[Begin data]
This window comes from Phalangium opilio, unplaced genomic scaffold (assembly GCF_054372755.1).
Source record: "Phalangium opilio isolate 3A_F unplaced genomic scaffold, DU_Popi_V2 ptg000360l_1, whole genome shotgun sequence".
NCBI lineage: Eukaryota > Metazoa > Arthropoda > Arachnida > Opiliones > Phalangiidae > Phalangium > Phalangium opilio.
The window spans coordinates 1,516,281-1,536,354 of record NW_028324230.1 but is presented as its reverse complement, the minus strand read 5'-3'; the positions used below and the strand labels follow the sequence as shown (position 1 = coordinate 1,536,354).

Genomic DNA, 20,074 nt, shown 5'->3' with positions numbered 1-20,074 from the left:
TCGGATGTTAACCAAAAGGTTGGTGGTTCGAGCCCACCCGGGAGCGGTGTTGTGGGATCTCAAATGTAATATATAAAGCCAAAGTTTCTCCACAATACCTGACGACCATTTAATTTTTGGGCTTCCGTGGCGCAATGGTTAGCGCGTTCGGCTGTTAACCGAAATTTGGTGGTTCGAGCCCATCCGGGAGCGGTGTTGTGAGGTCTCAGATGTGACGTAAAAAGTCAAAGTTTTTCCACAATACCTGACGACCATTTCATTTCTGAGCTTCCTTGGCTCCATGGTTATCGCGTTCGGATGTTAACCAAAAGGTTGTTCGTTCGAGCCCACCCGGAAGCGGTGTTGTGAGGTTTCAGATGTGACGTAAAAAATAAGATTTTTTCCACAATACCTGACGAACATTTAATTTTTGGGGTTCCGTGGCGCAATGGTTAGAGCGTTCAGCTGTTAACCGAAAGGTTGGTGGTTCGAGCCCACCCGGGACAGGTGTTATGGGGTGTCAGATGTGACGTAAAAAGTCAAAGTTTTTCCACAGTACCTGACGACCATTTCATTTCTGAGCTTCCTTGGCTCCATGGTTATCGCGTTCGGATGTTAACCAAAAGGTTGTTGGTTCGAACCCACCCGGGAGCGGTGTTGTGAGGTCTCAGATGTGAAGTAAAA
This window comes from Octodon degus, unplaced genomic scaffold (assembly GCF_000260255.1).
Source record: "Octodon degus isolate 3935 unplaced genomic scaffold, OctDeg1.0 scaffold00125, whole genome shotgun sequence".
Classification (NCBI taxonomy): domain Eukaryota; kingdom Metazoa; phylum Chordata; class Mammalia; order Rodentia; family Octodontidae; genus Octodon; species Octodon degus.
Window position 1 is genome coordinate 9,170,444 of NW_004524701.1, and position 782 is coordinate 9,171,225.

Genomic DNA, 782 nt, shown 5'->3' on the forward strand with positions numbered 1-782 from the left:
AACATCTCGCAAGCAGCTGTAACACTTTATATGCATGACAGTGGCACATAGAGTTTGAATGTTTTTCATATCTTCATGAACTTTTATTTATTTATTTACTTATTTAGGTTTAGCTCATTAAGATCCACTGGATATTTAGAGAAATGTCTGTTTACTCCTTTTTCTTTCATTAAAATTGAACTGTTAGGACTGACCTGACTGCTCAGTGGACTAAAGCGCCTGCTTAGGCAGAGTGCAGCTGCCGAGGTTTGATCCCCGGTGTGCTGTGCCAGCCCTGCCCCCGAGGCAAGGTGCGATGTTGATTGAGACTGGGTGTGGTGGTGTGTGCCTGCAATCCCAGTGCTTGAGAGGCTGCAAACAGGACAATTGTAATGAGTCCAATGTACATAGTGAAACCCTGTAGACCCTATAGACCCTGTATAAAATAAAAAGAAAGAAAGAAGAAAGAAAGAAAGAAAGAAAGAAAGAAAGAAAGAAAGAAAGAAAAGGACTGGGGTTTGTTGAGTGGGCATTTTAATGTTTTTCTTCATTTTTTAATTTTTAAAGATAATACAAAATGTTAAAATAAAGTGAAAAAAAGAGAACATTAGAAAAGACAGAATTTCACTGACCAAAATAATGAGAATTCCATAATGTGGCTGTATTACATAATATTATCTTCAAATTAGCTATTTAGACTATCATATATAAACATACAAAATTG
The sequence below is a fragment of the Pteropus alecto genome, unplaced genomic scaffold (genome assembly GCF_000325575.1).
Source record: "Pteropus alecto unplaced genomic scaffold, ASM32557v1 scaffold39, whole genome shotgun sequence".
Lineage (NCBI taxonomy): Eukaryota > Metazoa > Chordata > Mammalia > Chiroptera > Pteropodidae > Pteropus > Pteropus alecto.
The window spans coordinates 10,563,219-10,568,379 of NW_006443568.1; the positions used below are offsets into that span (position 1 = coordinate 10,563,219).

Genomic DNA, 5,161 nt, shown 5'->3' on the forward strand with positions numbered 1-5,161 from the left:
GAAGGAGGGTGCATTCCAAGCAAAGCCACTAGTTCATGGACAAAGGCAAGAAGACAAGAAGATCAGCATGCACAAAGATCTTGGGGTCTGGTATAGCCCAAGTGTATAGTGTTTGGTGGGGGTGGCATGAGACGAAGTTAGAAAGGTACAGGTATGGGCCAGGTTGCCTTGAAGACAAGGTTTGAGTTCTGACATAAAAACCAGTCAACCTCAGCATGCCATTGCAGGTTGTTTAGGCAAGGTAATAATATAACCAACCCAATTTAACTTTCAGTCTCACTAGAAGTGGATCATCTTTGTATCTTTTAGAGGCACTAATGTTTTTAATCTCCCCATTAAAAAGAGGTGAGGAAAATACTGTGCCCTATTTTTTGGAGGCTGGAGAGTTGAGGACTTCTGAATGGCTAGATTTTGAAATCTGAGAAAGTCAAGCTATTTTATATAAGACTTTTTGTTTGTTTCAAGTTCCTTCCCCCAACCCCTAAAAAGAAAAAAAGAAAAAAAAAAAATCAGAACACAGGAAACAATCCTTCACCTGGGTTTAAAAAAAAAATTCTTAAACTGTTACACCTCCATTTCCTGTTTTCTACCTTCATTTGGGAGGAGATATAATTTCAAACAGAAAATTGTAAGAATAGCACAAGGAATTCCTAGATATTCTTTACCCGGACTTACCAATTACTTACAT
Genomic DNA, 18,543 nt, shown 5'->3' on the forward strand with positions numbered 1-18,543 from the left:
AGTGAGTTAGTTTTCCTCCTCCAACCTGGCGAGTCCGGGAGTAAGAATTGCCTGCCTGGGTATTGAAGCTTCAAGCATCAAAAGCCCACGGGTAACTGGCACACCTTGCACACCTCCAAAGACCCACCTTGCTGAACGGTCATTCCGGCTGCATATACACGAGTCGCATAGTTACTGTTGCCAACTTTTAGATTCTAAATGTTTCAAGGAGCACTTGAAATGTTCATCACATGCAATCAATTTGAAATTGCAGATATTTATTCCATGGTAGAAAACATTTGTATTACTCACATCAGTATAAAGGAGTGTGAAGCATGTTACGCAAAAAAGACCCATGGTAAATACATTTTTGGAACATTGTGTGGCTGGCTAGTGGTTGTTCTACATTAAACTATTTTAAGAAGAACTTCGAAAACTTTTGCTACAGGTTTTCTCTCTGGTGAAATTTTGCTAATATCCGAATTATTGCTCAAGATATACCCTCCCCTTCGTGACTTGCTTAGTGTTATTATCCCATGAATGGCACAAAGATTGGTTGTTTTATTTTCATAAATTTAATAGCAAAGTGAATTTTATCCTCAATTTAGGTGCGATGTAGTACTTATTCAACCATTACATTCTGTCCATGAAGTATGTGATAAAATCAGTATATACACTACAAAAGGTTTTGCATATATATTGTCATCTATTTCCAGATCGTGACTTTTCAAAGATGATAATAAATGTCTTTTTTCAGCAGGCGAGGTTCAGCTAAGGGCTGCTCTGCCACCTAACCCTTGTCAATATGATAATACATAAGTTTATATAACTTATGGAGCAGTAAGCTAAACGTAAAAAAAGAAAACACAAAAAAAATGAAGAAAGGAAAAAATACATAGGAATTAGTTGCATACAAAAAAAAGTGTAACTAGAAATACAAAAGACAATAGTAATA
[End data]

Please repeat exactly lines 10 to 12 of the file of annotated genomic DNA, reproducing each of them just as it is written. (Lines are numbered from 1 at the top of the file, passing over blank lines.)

Window position 1 is genome coordinate 9,170,444 of NW_004524701.1, and position 782 is coordinate 9,171,225.

Genomic DNA, 782 nt, shown 5'->3' on the forward strand with positions numbered 1-782 from the left:
AACATCTCGCAAGCAGCTGTAACACTTTATATGCATGACAGTGGCACATAGAGTTTGAATGTTTTTCATATCTTCATGAACTTTTATTTATTTATTTACTTATTTAGGTTTAGCTCATTAAGATCCACTGGATATTTAGAGAAATGTCTGTTTACTCCTTTTTCTTTCATTAAAATTGAACTGTTAGGACTGACCTGACTGCTCAGTGGACTAAAGCGCCTGCTTAGGCAGAGTGCAGCTGCCGAGGTTTGATCCCCGGTGTGCTGTGCCAGCCCTGCCCCCGAGGCAAGGTGCGATGTTGATTGAGACTGGGTGTGGTGGTGTGTGCCTGCAATCCCAGTGCTTGAGAGGCTGCAAACAGGACAATTGTAATGAGTCCAATGTACATAGTGAAACCCTGTAGACCCTATAGACCCTGTATAAAATAAAAAGAAAGAAAGAAGAAAGAAAGAAAGAAAGAAAGAAAGAAAGAAAGAAAGAAAGAAAAGGACTGGGGTTTGTTGAGTGGGCATTTTAATGTTTTTCTTCATTTTTTAATTTTTAAAGATAATACAAAATGTTAAAATAAAGTGAAAAAAAGAGAACATTAGAAAAGACAGAATTTCACTGACCAAAATAATGAGAATTCCATAATGTGGCTGTATTACATAATATTATCTTCAAATTAGCTATTTAGACTATCATATATAAACATACAAAATTG